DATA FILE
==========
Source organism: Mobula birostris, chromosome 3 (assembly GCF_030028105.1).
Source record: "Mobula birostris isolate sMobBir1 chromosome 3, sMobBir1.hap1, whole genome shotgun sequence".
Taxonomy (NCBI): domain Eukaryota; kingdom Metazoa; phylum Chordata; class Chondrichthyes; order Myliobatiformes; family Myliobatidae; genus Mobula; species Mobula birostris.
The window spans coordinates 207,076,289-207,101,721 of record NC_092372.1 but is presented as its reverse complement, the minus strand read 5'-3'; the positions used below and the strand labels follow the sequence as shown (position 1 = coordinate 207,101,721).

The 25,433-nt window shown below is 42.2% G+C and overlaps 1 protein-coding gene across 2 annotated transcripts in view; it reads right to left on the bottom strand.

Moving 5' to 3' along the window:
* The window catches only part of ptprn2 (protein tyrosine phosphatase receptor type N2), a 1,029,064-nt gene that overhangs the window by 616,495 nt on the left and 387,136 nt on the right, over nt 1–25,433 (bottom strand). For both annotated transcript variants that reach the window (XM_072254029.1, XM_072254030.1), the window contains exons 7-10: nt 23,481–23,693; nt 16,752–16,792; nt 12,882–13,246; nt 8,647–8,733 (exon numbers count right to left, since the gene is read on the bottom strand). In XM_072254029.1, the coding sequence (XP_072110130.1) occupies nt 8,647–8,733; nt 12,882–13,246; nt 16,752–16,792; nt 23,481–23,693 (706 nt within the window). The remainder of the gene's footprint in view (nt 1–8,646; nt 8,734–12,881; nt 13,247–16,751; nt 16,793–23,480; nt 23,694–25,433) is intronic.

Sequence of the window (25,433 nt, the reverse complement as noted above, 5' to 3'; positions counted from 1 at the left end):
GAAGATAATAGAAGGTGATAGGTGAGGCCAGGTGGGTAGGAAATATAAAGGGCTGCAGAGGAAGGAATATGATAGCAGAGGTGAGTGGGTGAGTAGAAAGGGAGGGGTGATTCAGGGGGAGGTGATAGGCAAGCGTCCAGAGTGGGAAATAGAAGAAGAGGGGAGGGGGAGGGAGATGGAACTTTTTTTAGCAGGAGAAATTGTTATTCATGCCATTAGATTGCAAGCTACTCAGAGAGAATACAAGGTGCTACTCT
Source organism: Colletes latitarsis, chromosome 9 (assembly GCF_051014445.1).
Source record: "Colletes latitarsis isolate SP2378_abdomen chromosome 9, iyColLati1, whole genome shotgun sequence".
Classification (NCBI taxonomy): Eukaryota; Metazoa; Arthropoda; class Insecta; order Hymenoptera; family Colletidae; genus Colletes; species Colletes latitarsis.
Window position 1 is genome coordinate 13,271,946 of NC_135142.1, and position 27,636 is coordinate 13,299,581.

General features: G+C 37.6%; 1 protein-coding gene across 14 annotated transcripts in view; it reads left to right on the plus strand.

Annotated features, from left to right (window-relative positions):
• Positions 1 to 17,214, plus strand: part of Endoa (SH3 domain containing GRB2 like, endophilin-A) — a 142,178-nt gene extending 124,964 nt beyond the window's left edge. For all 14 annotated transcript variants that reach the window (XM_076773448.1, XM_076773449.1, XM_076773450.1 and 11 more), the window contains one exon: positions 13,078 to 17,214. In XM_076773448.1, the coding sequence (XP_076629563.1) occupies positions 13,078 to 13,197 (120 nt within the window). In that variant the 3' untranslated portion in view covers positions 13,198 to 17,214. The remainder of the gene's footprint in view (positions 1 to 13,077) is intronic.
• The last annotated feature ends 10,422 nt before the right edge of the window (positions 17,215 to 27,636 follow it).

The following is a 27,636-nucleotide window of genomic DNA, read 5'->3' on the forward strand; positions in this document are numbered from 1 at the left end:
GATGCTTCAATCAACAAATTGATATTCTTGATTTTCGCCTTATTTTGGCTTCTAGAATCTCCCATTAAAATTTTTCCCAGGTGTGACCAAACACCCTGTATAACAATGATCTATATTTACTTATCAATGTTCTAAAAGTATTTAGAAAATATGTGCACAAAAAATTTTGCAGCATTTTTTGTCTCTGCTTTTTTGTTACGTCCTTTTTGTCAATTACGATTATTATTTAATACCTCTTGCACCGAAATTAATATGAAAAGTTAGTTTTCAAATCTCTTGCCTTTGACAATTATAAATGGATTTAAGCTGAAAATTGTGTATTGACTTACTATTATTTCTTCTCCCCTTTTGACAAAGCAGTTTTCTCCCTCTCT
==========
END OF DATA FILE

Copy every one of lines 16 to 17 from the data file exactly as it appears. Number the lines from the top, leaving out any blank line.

• Positions 1 to 17,214, plus strand: part of Endoa (SH3 domain containing GRB2 like, endophilin-A) — a 142,178-nt gene extending 124,964 nt beyond the window's left edge. For all 14 annotated transcript variants that reach the window (XM_076773448.1, XM_076773449.1, XM_076773450.1 and 11 more), the window contains one exon: positions 13,078 to 17,214. In XM_076773448.1, the coding sequence (XP_076629563.1) occupies positions 13,078 to 13,197 (120 nt within the window). In that variant the 3' untranslated portion in view covers positions 13,198 to 17,214. The remainder of the gene's footprint in view (positions 1 to 13,077) is intronic.
• The last annotated feature ends 10,422 nt before the right edge of the window (positions 17,215 to 27,636 follow it).